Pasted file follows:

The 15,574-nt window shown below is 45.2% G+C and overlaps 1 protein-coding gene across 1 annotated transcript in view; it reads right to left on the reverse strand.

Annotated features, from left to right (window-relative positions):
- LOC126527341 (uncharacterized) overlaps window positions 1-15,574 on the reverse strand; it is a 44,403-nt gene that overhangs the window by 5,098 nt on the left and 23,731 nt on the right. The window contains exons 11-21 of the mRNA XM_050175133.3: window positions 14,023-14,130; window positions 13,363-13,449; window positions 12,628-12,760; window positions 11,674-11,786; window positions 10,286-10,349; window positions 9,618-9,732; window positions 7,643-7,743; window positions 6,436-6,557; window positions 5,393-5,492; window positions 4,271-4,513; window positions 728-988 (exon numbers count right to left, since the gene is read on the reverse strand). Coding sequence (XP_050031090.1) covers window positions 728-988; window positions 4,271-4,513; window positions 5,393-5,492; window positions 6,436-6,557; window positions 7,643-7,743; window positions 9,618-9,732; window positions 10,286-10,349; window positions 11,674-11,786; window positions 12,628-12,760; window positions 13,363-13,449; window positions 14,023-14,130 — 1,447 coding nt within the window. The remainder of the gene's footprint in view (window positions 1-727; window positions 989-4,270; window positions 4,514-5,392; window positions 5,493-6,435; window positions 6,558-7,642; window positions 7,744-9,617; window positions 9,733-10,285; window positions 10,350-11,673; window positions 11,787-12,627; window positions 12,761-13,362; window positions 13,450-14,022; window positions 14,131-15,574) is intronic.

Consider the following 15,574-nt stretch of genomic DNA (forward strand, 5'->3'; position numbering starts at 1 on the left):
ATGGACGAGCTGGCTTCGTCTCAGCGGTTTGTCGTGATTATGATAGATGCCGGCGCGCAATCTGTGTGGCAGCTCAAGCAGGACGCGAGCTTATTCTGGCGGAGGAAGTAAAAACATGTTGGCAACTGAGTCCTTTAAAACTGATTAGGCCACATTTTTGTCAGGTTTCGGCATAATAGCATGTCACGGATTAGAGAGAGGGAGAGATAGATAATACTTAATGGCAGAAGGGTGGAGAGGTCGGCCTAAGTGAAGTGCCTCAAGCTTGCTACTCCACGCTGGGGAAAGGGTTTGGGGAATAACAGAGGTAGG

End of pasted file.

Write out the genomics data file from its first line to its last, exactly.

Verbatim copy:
The 15,574-nt window shown below is 45.2% G+C and overlaps 1 protein-coding gene across 1 annotated transcript in view; it reads right to left on the reverse strand.

Annotated features, from left to right (window-relative positions):
- LOC126527341 (uncharacterized) overlaps window positions 1-15,574 on the reverse strand; it is a 44,403-nt gene that overhangs the window by 5,098 nt on the left and 23,731 nt on the right. The window contains exons 11-21 of the mRNA XM_050175133.3: window positions 14,023-14,130; window positions 13,363-13,449; window positions 12,628-12,760; window positions 11,674-11,786; window positions 10,286-10,349; window positions 9,618-9,732; window positions 7,643-7,743; window positions 6,436-6,557; window positions 5,393-5,492; window positions 4,271-4,513; window positions 728-988 (exon numbers count right to left, since the gene is read on the reverse strand). Coding sequence (XP_050031090.1) covers window positions 728-988; window positions 4,271-4,513; window positions 5,393-5,492; window positions 6,436-6,557; window positions 7,643-7,743; window positions 9,618-9,732; window positions 10,286-10,349; window positions 11,674-11,786; window positions 12,628-12,760; window positions 13,363-13,449; window positions 14,023-14,130 — 1,447 coding nt within the window. The remainder of the gene's footprint in view (window positions 1-727; window positions 989-4,270; window positions 4,514-5,392; window positions 5,493-6,435; window positions 6,558-7,642; window positions 7,744-9,617; window positions 9,733-10,285; window positions 10,350-11,673; window positions 11,787-12,627; window positions 12,761-13,362; window positions 13,450-14,022; window positions 14,131-15,574) is intronic.

Consider the following 15,574-nt stretch of genomic DNA (forward strand, 5'->3'; position numbering starts at 1 on the left):
ATGGACGAGCTGGCTTCGTCTCAGCGGTTTGTCGTGATTATGATAGATGCCGGCGCGCAATCTGTGTGGCAGCTCAAGCAGGACGCGAGCTTATTCTGGCGGAGGAAGTAAAAACATGTTGGCAACTGAGTCCTTTAAAACTGATTAGGCCACATTTTTGTCAGGTTTCGGCATAATAGCATGTCACGGATTAGAGAGAGGGAGAGATAGATAATACTTAATGGCAGAAGGGTGGAGAGGTCGGCCTAAGTGAAGTGCCTCAAGCTTGCTACTCCACGCTGGGGAAAGGGTTTGGGGAATAACAGAGGTAGG